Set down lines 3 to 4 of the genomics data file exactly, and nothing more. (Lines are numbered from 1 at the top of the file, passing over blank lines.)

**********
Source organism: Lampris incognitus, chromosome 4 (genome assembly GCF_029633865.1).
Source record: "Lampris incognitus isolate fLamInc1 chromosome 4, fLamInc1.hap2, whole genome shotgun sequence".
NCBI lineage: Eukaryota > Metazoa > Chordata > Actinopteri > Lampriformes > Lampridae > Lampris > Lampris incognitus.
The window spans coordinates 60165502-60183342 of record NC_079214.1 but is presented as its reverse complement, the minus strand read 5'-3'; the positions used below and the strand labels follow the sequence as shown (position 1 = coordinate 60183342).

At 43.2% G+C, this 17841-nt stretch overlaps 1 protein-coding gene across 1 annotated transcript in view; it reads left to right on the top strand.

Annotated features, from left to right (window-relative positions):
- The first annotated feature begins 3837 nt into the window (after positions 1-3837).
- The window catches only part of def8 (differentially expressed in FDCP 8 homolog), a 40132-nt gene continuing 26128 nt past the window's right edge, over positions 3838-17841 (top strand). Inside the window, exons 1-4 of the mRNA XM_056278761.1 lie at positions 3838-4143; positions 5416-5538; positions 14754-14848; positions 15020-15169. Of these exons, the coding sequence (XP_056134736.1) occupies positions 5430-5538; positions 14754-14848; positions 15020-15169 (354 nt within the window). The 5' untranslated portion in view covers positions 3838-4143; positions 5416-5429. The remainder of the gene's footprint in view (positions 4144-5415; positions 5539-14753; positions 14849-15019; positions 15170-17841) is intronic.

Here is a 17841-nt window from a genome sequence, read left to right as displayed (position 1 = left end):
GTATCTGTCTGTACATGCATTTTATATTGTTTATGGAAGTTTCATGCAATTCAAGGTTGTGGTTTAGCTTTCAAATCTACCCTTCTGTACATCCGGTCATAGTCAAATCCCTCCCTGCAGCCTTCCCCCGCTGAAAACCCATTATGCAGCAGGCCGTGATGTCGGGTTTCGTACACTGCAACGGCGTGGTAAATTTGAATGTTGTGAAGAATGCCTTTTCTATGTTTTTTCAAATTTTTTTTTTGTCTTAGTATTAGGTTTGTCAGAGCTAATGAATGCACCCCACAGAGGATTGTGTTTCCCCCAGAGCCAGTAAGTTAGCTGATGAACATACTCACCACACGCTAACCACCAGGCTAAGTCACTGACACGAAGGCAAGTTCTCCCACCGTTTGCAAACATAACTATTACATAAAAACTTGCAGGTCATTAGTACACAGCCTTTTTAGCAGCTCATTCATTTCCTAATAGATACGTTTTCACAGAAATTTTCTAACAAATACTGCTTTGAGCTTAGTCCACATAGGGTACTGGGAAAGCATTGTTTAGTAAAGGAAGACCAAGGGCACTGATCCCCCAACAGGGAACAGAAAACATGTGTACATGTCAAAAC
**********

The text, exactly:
NCBI lineage: Eukaryota > Metazoa > Chordata > Actinopteri > Lampriformes > Lampridae > Lampris > Lampris incognitus.
The window spans coordinates 60165502-60183342 of record NC_079214.1 but is presented as its reverse complement, the minus strand read 5'-3'; the positions used below and the strand labels follow the sequence as shown (position 1 = coordinate 60183342).